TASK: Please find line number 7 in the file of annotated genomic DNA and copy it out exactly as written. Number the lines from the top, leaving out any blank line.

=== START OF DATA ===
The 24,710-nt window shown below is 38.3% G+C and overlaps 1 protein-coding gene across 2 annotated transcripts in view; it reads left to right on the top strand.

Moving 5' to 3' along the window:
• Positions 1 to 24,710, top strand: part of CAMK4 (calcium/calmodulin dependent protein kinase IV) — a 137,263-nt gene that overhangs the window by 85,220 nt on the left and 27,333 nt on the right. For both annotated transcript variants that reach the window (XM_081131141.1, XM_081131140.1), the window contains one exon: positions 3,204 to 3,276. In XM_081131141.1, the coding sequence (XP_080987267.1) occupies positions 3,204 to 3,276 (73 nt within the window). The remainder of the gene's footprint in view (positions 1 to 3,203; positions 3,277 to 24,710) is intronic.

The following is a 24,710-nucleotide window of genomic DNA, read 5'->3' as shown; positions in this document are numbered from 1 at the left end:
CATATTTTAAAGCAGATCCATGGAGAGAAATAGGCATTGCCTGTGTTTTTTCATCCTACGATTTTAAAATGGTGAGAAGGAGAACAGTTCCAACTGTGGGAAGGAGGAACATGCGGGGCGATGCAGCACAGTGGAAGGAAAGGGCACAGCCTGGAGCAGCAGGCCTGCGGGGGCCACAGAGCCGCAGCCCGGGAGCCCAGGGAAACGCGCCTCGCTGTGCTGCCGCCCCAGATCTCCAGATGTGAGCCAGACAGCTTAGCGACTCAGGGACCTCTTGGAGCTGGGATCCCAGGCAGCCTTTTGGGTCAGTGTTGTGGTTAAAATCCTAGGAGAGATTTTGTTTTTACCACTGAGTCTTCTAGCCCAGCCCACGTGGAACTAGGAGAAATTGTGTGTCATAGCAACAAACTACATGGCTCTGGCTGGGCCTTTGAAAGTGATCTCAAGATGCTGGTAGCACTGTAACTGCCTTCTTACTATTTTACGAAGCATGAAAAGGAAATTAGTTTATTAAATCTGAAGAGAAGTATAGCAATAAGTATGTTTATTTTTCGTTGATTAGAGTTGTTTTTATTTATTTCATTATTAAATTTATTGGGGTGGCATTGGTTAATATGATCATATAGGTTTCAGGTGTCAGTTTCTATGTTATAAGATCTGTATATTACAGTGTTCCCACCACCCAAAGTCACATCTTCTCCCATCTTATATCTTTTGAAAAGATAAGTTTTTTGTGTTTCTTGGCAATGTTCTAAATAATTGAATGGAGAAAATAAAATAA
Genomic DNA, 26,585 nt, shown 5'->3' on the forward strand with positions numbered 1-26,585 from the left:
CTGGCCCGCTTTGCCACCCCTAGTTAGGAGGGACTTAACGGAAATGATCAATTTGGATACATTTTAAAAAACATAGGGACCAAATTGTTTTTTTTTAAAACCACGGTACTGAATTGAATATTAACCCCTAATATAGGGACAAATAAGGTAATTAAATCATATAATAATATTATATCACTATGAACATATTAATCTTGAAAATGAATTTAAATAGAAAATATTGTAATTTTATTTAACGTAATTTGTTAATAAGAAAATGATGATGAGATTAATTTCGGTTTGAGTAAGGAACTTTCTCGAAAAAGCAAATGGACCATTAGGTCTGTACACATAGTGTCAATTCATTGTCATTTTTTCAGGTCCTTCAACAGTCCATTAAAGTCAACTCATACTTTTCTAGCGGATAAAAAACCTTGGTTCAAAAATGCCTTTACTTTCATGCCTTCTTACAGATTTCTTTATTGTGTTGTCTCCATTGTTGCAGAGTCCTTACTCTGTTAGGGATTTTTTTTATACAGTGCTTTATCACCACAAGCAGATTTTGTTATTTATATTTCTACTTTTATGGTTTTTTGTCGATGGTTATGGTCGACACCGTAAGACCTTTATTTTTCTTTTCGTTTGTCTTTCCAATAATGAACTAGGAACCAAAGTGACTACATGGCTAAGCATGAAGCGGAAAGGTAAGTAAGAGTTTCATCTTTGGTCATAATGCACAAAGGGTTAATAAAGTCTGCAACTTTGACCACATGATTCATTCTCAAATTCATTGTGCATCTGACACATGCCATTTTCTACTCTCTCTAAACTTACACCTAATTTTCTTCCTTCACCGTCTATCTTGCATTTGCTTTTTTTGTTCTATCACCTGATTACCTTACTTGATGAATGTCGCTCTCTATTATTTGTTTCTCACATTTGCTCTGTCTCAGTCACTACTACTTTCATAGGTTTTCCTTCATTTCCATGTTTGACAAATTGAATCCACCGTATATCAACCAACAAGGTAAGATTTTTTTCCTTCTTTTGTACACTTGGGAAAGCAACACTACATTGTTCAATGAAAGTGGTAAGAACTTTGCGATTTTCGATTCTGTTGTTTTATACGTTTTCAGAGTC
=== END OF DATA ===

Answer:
CTGGCCCGCTTTGCCACCCCTAGTTAGGAGGGACTTAACGGAAATGATCAATTTGGATACATTTTAAAAAACATAGGGACCAAATTGTTTTTTTTTAAAACCACGGTACTGAATTGAATATTAACCCCTAATATAGGGACAAATAAGGTAATTAAATCATATAATAATATTATATCACTATGAACATATTAATCTTGAAAATGAATTTAAATAGAAAATATTGTAATTTTATTTAACGTAATTTGTTAATAAGAAAATGATGATGAGATTAATTTCGGTTTGAGTAAGGAACTTTCTCGAAAAAGCAAATGGACCATTAGGTCTGTACACATAGTGTCAATTCATTGTCATTTTTTCAGGTCCTTCAACAGTCCATTAAAGTCAACTCATACTTTTCTAGCGGATAAAAAACCTTGGTTCAAAAATGCCTTTACTTTCATGCCTTCTTACAGATTTCTTTATTGTGTTGTCTCCATTGTTGCAGAGTCCTTACTCTGTTAGGGATTTTTTTTATACAGTGCTTTATCACCACAAGCAGATTTTGTTATTTATATTTCTACTTTTATGGTTTTTTGTCGATGGTTATGGTCGACACCGTAAGACCTTTATTTTTCTTTTCGTTTGTCTTTCCAATAATGAACTAGGAACCAAAGTGACTACATGGCTAAGCATGAAGCGGAAAGGTAAGTAAGAGTTTCATCTTTGGTCATAATGCACAAAGGGTTAATAAAGTCTGCAACTTTGACCACATGATTCATTCTCAAATTCATTGTGCATCTGACACATGCCATTTTCTACTCTCTCTAAACTTACACCTAATTTTCTTCCTTCACCGTCTATCTTGCATTTGCTTTTTTTGTTCTATCACCTGATTACCTTACTTGATGAATGTCGCTCTCTATTATTTGTTTCTCACATTTGCTCTGTCTCAGTCACTACTACTTTCATAGGTTTTCCTTCATTTCCATGTTTGACAAATTGAATCCACCGTATATCAACCAACAAGGTAAGATTTTTTTCCTTCTTTTGTACACTTGGGAAAGCAACACTACATTGTTCAATGAAAGTGGTAAGAACTTTGCGATTTTCGATTCTGTTGTTTTATACGTTTTCAGAGTC